Outlander's second season was engaging from start to finish, but the Starz drama did make a lot of changes from Diana Gabaldon's popular series of novels. Now that Season 2 is ended and Outlander is looking toward Season 3, executive producer Ronald D. Moore recently revealed why the series has made many changes from the books. Mainly it has to do with wanting to cater to two very different audiences: those who already know the character's backstories and those who do not. Here's what Ron Moore had to say in a recent interview about why changes are made for the TV series:
With Outlander, I'm always remembering my own experience as viewer who doesn't know the source material, and using that to sort of help guide me through Outlander because they are very different audiences. I think it's easy for us to sort of start with the fan experience that knows the books so well because we know the books now. So, as we're outlining the show and as we're writing the show, we know what the major tentacles are, we know what the backstories are, we know the narrative, and we're moving this around -- and it's OK because this is what happened later, so we have all that stuff locked in. It's the other audience that you have to take a step back for. I kind of see it as my job to constantly try to keep the broadcast-only audience engaged with it.
Ron Moore went on to connect his own experiences while watching HBO's popular drama Game of Thrones with his experiences working on Outlander. As a fan of the HBO show but not the books, he told Deadline he sometimes has trouble following the plots and has to ask his wife questions about background information he either missed or may not have understood just from watching the show. Thus, he's conscious of the fact that his own book bias may influence tidbits the creative team might want to throw in there that might confuse the heck out of the average watcher.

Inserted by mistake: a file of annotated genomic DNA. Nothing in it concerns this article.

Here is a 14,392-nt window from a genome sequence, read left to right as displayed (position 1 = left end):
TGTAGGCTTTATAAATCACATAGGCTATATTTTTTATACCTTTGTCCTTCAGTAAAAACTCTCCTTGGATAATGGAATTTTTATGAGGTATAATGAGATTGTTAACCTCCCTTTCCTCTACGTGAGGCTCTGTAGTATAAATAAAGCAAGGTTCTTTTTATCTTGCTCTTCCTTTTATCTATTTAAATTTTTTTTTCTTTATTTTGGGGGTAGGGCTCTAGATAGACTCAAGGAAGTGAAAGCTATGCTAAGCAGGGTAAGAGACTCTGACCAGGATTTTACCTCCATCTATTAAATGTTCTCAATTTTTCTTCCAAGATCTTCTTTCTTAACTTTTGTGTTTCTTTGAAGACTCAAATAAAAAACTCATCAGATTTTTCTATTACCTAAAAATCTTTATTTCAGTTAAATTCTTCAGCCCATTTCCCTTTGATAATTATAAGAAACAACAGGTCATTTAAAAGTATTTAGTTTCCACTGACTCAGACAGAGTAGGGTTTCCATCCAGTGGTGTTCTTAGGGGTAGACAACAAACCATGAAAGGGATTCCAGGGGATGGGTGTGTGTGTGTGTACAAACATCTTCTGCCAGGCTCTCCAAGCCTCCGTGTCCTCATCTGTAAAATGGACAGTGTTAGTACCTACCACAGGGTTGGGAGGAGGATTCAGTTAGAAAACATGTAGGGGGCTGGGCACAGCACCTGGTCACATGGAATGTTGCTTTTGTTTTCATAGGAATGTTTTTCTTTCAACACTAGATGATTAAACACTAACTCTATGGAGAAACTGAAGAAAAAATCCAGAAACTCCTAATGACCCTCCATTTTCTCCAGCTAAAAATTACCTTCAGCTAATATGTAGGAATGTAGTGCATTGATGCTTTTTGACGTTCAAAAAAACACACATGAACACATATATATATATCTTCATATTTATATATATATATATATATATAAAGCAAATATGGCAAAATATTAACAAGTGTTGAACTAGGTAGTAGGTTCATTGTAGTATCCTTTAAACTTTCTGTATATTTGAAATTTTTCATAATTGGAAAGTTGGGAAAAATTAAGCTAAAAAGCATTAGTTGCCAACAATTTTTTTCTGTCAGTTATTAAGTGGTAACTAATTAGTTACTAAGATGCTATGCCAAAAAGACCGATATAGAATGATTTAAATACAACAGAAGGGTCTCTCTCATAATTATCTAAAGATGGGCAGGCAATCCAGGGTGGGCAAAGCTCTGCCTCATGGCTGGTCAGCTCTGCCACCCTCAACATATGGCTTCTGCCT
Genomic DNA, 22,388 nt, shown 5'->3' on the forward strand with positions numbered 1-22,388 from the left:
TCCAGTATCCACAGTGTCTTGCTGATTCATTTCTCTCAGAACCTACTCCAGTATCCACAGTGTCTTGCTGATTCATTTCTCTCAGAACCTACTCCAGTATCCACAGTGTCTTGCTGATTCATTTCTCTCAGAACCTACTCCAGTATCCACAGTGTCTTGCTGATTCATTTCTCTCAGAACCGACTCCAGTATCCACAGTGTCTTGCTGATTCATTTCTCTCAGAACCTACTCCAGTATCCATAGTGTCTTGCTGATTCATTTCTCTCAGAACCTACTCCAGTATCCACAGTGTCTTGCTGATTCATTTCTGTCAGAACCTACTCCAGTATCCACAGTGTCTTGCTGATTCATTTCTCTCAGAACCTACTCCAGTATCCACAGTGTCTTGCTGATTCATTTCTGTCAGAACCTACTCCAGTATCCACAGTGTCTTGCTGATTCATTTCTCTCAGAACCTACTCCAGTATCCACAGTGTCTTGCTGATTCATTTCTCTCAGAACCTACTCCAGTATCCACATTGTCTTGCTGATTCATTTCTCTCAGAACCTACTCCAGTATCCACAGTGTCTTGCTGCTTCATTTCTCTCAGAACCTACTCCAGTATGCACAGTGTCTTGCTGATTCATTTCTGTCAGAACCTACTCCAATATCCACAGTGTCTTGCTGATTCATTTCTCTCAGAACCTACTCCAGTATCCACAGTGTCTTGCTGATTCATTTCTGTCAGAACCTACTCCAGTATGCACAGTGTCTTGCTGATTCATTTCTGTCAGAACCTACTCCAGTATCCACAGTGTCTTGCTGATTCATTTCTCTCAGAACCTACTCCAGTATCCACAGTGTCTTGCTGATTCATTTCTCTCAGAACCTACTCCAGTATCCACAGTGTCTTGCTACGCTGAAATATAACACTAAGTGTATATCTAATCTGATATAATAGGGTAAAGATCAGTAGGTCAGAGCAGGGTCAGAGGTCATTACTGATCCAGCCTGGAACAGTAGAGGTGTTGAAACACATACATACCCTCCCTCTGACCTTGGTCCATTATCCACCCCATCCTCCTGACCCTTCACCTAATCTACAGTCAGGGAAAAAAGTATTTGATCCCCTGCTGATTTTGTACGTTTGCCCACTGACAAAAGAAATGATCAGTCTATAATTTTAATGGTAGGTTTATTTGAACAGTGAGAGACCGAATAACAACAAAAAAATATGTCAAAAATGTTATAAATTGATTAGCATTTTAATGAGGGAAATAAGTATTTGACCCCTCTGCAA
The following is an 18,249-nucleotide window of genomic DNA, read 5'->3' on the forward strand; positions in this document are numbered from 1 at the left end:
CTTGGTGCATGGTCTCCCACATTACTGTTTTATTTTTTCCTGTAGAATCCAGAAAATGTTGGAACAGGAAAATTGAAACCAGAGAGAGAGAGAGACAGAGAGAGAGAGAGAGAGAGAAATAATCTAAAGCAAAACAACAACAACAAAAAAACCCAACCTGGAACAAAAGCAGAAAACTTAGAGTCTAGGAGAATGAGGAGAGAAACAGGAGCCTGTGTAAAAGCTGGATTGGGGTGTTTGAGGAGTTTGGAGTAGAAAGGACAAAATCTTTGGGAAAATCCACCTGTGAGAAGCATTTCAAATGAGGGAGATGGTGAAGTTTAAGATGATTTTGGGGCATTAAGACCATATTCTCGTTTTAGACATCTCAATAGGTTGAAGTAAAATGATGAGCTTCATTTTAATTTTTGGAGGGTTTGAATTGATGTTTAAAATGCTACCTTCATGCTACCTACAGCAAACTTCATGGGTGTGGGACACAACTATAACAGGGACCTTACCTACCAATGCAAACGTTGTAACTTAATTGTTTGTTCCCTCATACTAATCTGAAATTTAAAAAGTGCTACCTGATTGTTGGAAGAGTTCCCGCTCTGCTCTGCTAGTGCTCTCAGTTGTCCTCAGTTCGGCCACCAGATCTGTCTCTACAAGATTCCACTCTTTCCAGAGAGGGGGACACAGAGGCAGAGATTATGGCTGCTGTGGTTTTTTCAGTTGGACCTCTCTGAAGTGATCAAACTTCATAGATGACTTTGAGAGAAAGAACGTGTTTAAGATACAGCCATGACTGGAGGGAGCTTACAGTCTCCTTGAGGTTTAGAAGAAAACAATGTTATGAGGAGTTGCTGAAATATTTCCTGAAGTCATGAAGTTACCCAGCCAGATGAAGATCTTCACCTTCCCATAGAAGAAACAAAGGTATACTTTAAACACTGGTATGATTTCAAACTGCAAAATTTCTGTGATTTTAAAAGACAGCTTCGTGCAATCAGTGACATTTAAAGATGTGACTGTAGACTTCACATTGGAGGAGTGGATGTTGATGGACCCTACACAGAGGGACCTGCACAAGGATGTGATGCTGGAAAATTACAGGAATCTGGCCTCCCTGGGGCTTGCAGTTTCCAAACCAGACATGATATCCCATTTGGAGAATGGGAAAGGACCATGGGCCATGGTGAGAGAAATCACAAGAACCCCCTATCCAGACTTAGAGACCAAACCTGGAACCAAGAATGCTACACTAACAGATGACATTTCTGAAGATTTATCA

One of the biggest changes that Outlander made in Season 2 had nothing to do with small details or tidbits, but did relate to the story structure. Diana Gabaldon's second book picks up in the 1960s, which is even confusing the first time you read the book, although I quickly got into it, at least. For show watchers only, the move would have been extremely jarring, and the show opted to tell the sequence of events in the story in a different way. Although Season 2's starting point kicked off with Claire returning to the 1940s, the premise worked to tell a story that was different but still ended up in the same place.
During the Season 2 finale, Claire learned in the 1960s that Jamie had seemingly, against all odds, survived the Battle of Culloden, which means that more time hopping seems imminent in Outlander's future. The Starz series has already been renewed for two more seasons on the network, which is huge. While those episodes are not expected to air until sometime in 2017, you can find out what shows will be back this fall, here.